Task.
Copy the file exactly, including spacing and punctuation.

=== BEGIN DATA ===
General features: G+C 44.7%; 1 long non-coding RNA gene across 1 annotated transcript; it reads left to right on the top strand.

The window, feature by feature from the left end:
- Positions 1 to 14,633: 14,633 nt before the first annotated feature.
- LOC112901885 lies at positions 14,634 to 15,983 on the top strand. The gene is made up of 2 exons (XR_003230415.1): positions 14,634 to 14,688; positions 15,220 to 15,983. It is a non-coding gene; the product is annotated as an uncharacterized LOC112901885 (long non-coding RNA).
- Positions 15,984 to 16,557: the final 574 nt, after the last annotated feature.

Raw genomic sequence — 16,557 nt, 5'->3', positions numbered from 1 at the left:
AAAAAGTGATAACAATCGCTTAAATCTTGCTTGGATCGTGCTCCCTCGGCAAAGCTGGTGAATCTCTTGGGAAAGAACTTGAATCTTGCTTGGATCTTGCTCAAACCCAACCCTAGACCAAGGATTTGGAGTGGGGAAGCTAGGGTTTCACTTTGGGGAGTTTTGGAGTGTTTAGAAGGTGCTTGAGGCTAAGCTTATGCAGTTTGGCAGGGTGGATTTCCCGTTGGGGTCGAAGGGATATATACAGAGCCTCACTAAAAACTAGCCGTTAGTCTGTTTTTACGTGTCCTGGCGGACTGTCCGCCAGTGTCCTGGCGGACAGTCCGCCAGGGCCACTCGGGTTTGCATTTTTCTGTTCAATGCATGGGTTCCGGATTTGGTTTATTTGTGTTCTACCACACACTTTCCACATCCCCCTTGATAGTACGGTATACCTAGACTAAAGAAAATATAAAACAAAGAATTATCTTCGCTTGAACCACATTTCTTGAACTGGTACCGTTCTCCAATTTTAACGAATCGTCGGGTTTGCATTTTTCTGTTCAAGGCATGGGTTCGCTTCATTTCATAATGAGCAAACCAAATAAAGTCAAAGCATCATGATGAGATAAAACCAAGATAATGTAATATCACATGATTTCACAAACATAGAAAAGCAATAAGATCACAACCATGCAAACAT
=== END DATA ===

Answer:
General features: G+C 44.7%; 1 long non-coding RNA gene across 1 annotated transcript; it reads left to right on the top strand.

The window, feature by feature from the left end:
- Positions 1 to 14,633: 14,633 nt before the first annotated feature.
- LOC112901885 lies at positions 14,634 to 15,983 on the top strand. The gene is made up of 2 exons (XR_003230415.1): positions 14,634 to 14,688; positions 15,220 to 15,983. It is a non-coding gene; the product is annotated as an uncharacterized LOC112901885 (long non-coding RNA).
- Positions 15,984 to 16,557: the final 574 nt, after the last annotated feature.

Raw genomic sequence — 16,557 nt, 5'->3', positions numbered from 1 at the left:
AAAAAGTGATAACAATCGCTTAAATCTTGCTTGGATCGTGCTCCCTCGGCAAAGCTGGTGAATCTCTTGGGAAAGAACTTGAATCTTGCTTGGATCTTGCTCAAACCCAACCCTAGACCAAGGATTTGGAGTGGGGAAGCTAGGGTTTCACTTTGGGGAGTTTTGGAGTGTTTAGAAGGTGCTTGAGGCTAAGCTTATGCAGTTTGGCAGGGTGGATTTCCCGTTGGGGTCGAAGGGATATATACAGAGCCTCACTAAAAACTAGCCGTTAGTCTGTTTTTACGTGTCCTGGCGGACTGTCCGCCAGTGTCCTGGCGGACAGTCCGCCAGGGCCACTCGGGTTTGCATTTTTCTGTTCAATGCATGGGTTCCGGATTTGGTTTATTTGTGTTCTACCACACACTTTCCACATCCCCCTTGATAGTACGGTATACCTAGACTAAAGAAAATATAAAACAAAGAATTATCTTCGCTTGAACCACATTTCTTGAACTGGTACCGTTCTCCAATTTTAACGAATCGTCGGGTTTGCATTTTTCTGTTCAAGGCATGGGTTCGCTTCATTTCATAATGAGCAAACCAAATAAAGTCAAAGCATCATGATGAGATAAAACCAAGATAATGTAATATCACATGATTTCACAAACATAGAAAAGCAATAAGATCACAACCATGCAAACAT